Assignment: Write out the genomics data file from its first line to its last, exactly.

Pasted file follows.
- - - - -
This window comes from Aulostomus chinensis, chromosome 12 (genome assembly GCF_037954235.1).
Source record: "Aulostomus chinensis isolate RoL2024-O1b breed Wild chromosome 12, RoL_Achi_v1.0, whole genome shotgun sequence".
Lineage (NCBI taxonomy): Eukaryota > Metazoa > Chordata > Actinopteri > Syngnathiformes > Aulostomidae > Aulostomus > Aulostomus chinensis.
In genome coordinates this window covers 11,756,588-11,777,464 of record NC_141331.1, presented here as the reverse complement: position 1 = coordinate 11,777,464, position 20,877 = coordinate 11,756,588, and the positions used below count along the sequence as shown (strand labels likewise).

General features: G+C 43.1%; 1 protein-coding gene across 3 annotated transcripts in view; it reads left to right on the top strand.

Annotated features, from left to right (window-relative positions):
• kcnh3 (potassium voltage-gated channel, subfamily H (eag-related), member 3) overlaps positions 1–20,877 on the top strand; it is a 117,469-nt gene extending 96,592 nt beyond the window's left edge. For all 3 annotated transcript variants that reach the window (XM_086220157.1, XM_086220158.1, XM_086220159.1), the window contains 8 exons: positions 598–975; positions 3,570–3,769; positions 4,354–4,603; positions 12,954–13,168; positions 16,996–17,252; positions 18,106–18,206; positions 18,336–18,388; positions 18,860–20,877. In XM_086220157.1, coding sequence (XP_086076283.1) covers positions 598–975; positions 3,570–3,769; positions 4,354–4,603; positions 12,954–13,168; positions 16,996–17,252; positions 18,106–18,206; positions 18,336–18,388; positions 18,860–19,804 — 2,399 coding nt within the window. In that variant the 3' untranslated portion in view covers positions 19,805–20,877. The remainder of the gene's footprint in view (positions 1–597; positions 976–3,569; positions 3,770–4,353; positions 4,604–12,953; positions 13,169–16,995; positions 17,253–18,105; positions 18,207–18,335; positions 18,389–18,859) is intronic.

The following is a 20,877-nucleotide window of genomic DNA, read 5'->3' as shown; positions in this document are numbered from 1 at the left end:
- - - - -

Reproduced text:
This window comes from Aulostomus chinensis, chromosome 12 (genome assembly GCF_037954235.1).
Source record: "Aulostomus chinensis isolate RoL2024-O1b breed Wild chromosome 12, RoL_Achi_v1.0, whole genome shotgun sequence".
Lineage (NCBI taxonomy): Eukaryota > Metazoa > Chordata > Actinopteri > Syngnathiformes > Aulostomidae > Aulostomus > Aulostomus chinensis.
In genome coordinates this window covers 11,756,588-11,777,464 of record NC_141331.1, presented here as the reverse complement: position 1 = coordinate 11,777,464, position 20,877 = coordinate 11,756,588, and the positions used below count along the sequence as shown (strand labels likewise).

General features: G+C 43.1%; 1 protein-coding gene across 3 annotated transcripts in view; it reads left to right on the top strand.

Annotated features, from left to right (window-relative positions):
• kcnh3 (potassium voltage-gated channel, subfamily H (eag-related), member 3) overlaps positions 1–20,877 on the top strand; it is a 117,469-nt gene extending 96,592 nt beyond the window's left edge. For all 3 annotated transcript variants that reach the window (XM_086220157.1, XM_086220158.1, XM_086220159.1), the window contains 8 exons: positions 598–975; positions 3,570–3,769; positions 4,354–4,603; positions 12,954–13,168; positions 16,996–17,252; positions 18,106–18,206; positions 18,336–18,388; positions 18,860–20,877. In XM_086220157.1, coding sequence (XP_086076283.1) covers positions 598–975; positions 3,570–3,769; positions 4,354–4,603; positions 12,954–13,168; positions 16,996–17,252; positions 18,106–18,206; positions 18,336–18,388; positions 18,860–19,804 — 2,399 coding nt within the window. In that variant the 3' untranslated portion in view covers positions 19,805–20,877. The remainder of the gene's footprint in view (positions 1–597; positions 976–3,569; positions 3,770–4,353; positions 4,604–12,953; positions 13,169–16,995; positions 17,253–18,105; positions 18,207–18,335; positions 18,389–18,859) is intronic.

The following is a 20,877-nucleotide window of genomic DNA, read 5'->3' as shown; positions in this document are numbered from 1 at the left end: